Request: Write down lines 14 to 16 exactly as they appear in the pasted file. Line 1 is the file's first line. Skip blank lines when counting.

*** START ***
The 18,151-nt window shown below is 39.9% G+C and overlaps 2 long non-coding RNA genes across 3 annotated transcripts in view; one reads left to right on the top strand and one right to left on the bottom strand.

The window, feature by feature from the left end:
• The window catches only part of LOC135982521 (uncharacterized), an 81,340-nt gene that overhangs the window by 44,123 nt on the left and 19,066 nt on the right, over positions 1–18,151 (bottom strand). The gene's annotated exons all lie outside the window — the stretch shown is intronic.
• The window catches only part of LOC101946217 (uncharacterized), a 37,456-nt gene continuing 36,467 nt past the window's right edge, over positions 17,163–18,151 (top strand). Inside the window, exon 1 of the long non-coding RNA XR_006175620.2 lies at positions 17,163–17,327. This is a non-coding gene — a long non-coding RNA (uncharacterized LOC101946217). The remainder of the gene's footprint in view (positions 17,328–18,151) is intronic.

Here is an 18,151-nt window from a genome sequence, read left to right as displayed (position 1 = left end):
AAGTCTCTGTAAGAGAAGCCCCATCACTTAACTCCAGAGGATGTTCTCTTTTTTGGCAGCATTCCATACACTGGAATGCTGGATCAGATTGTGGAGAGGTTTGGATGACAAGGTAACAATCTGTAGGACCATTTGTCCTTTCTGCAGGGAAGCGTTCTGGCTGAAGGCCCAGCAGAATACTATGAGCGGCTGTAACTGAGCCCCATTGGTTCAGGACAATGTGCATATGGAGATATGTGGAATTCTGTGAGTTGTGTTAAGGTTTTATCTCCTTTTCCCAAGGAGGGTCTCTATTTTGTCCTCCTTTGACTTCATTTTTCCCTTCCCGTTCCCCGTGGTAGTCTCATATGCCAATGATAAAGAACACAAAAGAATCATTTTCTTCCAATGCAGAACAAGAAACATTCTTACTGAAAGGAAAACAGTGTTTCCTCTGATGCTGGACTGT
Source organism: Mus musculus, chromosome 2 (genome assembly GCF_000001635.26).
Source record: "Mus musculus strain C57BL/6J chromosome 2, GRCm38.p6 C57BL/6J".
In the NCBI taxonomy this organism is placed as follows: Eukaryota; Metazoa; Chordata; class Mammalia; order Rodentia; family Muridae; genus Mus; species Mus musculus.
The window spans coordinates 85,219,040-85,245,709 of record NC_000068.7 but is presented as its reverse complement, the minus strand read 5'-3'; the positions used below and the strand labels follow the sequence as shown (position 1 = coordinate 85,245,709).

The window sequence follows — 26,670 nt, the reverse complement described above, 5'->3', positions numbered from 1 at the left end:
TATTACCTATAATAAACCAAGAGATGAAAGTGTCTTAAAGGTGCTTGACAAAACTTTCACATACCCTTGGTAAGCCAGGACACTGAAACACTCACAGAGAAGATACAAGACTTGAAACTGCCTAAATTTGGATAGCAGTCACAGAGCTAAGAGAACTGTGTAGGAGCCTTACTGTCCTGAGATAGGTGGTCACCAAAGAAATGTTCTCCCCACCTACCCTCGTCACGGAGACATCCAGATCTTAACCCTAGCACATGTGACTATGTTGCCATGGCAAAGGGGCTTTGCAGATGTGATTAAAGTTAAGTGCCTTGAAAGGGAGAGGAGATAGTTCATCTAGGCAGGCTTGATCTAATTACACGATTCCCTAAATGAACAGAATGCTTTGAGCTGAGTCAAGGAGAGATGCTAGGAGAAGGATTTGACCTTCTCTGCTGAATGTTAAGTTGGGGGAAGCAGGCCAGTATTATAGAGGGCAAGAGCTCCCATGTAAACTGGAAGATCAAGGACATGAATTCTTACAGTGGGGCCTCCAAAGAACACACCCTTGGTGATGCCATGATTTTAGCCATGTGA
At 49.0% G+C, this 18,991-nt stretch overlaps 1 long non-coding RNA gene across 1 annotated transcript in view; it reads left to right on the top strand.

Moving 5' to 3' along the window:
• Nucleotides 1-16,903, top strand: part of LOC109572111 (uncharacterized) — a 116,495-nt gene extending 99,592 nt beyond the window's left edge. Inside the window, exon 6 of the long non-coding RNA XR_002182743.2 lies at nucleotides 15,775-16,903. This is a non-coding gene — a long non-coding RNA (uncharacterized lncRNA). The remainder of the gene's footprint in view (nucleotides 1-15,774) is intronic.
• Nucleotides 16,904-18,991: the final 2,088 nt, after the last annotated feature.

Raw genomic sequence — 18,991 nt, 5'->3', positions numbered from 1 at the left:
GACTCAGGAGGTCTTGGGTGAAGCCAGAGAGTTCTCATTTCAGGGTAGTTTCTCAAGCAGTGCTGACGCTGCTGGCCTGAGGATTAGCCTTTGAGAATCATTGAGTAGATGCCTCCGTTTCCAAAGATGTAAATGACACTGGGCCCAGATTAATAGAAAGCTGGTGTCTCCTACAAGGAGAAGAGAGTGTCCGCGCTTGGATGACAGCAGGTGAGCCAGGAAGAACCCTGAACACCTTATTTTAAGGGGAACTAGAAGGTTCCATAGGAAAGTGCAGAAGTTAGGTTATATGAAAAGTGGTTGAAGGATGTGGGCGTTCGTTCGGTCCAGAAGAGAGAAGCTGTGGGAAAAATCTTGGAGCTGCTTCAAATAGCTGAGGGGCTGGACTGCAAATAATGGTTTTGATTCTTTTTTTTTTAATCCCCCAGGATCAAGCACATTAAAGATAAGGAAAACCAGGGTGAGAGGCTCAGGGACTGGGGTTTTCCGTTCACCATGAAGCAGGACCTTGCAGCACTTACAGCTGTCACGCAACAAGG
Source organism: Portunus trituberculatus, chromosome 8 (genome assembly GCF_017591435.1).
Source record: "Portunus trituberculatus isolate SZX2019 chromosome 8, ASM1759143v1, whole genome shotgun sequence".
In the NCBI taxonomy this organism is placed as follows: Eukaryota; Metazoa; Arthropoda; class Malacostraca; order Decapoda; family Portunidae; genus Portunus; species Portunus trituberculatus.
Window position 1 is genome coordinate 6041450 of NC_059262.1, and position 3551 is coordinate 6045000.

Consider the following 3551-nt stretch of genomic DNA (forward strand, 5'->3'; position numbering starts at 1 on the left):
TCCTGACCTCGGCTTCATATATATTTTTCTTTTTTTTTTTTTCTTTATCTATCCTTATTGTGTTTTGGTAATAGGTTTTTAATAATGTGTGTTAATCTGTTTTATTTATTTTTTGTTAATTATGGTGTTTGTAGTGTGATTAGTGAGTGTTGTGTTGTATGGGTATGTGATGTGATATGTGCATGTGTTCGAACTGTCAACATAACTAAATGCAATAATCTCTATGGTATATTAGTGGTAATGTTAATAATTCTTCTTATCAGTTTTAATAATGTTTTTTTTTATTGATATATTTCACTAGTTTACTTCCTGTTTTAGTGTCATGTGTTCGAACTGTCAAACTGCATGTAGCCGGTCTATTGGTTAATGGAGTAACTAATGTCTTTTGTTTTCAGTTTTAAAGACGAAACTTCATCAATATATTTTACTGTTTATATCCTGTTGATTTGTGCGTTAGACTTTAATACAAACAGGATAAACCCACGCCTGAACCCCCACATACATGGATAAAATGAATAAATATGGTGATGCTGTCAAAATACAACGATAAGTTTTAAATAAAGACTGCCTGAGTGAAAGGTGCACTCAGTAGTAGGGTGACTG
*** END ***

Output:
Moving 5' to 3' along the window:
• Nucleotides 1-16,903, top strand: part of LOC109572111 (uncharacterized) — a 116,495-nt gene extending 99,592 nt beyond the window's left edge. Inside the window, exon 6 of the long non-coding RNA XR_002182743.2 lies at nucleotides 15,775-16,903. This is a non-coding gene — a long non-coding RNA (uncharacterized lncRNA). The remainder of the gene's footprint in view (nucleotides 1-15,774) is intronic.
• Nucleotides 16,904-18,991: the final 2,088 nt, after the last annotated feature.